Chronic staffing shortages create not only financial and operational hurdles for providers, but have a direct impact on the quality of care that seniors receive.
The BCCPA recommends the federal and provincial government, in conjunction with the BCCPA, fund and work with health authorities, training and regulatory colleges, and Health Employers Association of British Columbia to establish a program that will address chronic labor shortages affecting the continuing care sector.
3. Review of Assisted Living Funding
Assisted living supports seniors who want to age in their communities. The type of seniors in assisted living has changed over time, and operators are now caring for seniors with more complex care needs.
The proposed Community Care and Assisted Living Amendment Act (Bill 16) introduced in the British Columbia Legislature in March 2016 proposes to remove the two-service limit on prescribed services. Bill 16 would also increase regulatory oversight for assisted living residences.
The Assisted Living Task Force struck in March 2017 found there is a lack of understanding in the scope and implications of Bill 16 among both operators and health authorities, and operators are concerned about the potential for all services to be required, the lack of definition of terms, changes to staffing composition, and increases in operating costs.
The BCCPA recommends the BC Ministry of Health partner with the BCCPA to perform a formal review of assisted living to increase consistency of services, decrease unnecessary https://bccare.ca/wp-content/uploads/2022/08/medcare-img22.jpgistrative burdens on operators, and ensure the flexibility necessary to meet the needs of seniors.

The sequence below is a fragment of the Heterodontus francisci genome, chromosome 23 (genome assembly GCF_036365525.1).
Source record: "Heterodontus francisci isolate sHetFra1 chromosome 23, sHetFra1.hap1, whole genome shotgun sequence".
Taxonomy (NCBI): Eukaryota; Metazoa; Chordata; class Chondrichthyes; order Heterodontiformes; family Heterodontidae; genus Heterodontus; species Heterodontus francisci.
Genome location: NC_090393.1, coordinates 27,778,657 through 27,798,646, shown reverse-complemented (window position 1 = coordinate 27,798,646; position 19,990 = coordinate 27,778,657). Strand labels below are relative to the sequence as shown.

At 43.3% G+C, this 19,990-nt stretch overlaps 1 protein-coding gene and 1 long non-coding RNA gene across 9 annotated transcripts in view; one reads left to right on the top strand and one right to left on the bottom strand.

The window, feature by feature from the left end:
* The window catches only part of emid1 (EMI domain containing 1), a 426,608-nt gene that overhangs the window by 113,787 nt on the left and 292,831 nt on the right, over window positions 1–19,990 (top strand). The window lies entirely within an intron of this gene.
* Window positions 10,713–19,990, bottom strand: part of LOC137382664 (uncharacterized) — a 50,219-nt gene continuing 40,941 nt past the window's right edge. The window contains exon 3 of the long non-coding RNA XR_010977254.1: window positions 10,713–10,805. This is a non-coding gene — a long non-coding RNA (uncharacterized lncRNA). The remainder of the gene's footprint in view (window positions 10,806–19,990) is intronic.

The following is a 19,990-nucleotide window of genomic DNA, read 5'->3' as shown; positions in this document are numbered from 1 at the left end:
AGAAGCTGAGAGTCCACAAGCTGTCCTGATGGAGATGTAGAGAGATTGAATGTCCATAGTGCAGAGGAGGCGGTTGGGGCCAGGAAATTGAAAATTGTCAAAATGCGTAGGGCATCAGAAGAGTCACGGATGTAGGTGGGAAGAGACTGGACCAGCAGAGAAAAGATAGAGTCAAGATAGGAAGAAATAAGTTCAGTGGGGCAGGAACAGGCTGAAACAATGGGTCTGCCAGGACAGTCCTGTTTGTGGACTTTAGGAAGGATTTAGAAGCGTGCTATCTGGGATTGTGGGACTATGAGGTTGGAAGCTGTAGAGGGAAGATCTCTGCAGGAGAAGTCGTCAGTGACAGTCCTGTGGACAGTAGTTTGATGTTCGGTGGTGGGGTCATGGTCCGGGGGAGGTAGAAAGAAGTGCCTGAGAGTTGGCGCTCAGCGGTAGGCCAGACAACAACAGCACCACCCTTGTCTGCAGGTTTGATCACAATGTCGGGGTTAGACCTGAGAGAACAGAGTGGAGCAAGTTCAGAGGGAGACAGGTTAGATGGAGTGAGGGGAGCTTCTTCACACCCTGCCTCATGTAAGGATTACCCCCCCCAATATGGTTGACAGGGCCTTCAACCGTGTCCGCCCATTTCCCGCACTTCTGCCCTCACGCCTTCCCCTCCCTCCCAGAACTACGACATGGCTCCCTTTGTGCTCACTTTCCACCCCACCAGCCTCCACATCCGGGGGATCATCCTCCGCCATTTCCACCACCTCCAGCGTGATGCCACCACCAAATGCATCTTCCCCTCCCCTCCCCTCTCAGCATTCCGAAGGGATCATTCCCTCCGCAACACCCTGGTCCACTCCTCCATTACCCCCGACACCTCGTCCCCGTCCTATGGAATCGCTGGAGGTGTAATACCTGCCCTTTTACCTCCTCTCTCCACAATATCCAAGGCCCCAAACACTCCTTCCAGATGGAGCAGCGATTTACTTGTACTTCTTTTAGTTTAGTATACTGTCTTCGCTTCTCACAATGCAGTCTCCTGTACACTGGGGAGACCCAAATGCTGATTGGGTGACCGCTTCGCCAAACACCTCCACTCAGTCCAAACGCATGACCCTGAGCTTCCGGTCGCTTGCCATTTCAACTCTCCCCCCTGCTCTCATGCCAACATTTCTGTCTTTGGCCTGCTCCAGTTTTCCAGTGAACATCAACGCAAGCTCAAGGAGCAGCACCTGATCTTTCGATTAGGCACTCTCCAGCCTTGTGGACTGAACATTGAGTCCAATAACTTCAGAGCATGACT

The BCCPA also recommends securing the funding levels necessary to support seniors to live longer in assisted living, particularly those with increasing levels of acuity.
4. Home Care Visits
Many British Columbians receiving home care feel their workers don’t have adequate time to deliver the care they need.
According to a 2016 report from the Office of the Seniors Advocate, the average home support hours delivered in B.C. from 2015 to 2016 decreased by around 2 per cent from the previous year, while the number of clients increased by 2 per cent.
In its 2017 report Strengthening Seniors Care: A Made-in-BC Roadmap, the BCCPA recommended health authorities increase minimum home care visit times from 15 minutes.
Increased funding is required to sustain B.C.’s home care and support sector. The BCCPA calls for a provincial guideline to increase the minimum home care visit time to meet the care needs of the client, and ensure that adequate funding is provided to meet all Subsector Collective Agreement costs, as well as other increased costs related to clinical supervision, https://bccare.ca/wp-content/uploads/2022/08/medcare-img22.jpgistration and scheduling which will ensure the recruitment and retention of skilled health workers, and long-term viability of the sector.